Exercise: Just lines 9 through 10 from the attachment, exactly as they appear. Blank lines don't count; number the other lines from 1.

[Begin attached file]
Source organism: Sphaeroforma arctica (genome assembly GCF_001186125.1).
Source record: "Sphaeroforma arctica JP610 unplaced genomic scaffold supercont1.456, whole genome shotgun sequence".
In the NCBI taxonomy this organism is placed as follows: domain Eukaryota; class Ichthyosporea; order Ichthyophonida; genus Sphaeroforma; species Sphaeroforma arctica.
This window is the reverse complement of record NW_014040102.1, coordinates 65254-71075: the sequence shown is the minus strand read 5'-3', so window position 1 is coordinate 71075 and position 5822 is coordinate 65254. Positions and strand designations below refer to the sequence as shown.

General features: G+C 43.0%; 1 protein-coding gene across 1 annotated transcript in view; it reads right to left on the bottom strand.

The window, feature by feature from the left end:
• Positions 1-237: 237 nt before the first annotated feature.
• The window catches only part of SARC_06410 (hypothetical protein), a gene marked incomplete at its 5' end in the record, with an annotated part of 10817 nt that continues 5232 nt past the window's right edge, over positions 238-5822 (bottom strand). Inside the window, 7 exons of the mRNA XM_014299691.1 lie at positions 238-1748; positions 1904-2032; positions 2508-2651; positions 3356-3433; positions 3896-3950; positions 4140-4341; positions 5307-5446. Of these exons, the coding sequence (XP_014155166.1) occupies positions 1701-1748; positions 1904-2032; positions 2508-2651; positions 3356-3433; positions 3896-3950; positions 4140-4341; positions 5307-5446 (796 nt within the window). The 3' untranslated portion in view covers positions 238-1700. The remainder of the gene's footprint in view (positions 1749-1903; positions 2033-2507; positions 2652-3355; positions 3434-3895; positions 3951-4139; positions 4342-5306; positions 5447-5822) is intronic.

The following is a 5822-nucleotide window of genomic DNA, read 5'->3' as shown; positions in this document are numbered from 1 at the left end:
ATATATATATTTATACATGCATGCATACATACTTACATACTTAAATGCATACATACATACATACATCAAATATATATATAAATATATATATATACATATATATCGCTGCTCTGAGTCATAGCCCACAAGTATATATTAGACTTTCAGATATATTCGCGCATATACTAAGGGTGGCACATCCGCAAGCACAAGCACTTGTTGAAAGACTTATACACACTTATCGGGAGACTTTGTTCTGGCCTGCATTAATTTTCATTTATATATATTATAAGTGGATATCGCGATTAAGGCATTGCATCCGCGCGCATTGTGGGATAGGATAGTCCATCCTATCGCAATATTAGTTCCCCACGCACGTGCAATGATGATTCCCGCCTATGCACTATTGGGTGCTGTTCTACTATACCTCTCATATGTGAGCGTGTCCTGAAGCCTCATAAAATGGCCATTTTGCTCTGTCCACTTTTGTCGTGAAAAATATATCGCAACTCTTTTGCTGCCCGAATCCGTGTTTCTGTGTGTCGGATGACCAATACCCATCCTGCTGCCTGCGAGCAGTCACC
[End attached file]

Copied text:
The following is a 5822-nucleotide window of genomic DNA, read 5'->3' as shown; positions in this document are numbered from 1 at the left end:
ATATATATATTTATACATGCATGCATACATACTTACATACTTAAATGCATACATACATACATACATCAAATATATATATAAATATATATATATACATATATATCGCTGCTCTGAGTCATAGCCCACAAGTATATATTAGACTTTCAGATATATTCGCGCATATACTAAGGGTGGCACATCCGCAAGCACAAGCACTTGTTGAAAGACTTATACACACTTATCGGGAGACTTTGTTCTGGCCTGCATTAATTTTCATTTATATATATTATAAGTGGATATCGCGATTAAGGCATTGCATCCGCGCGCATTGTGGGATAGGATAGTCCATCCTATCGCAATATTAGTTCCCCACGCACGTGCAATGATGATTCCCGCCTATGCACTATTGGGTGCTGTTCTACTATACCTCTCATATGTGAGCGTGTCCTGAAGCCTCATAAAATGGCCATTTTGCTCTGTCCACTTTTGTCGTGAAAAATATATCGCAACTCTTTTGCTGCCCGAATCCGTGTTTCTGTGTGTCGGATGACCAATACCCATCCTGCTGCCTGCGAGCAGTCACC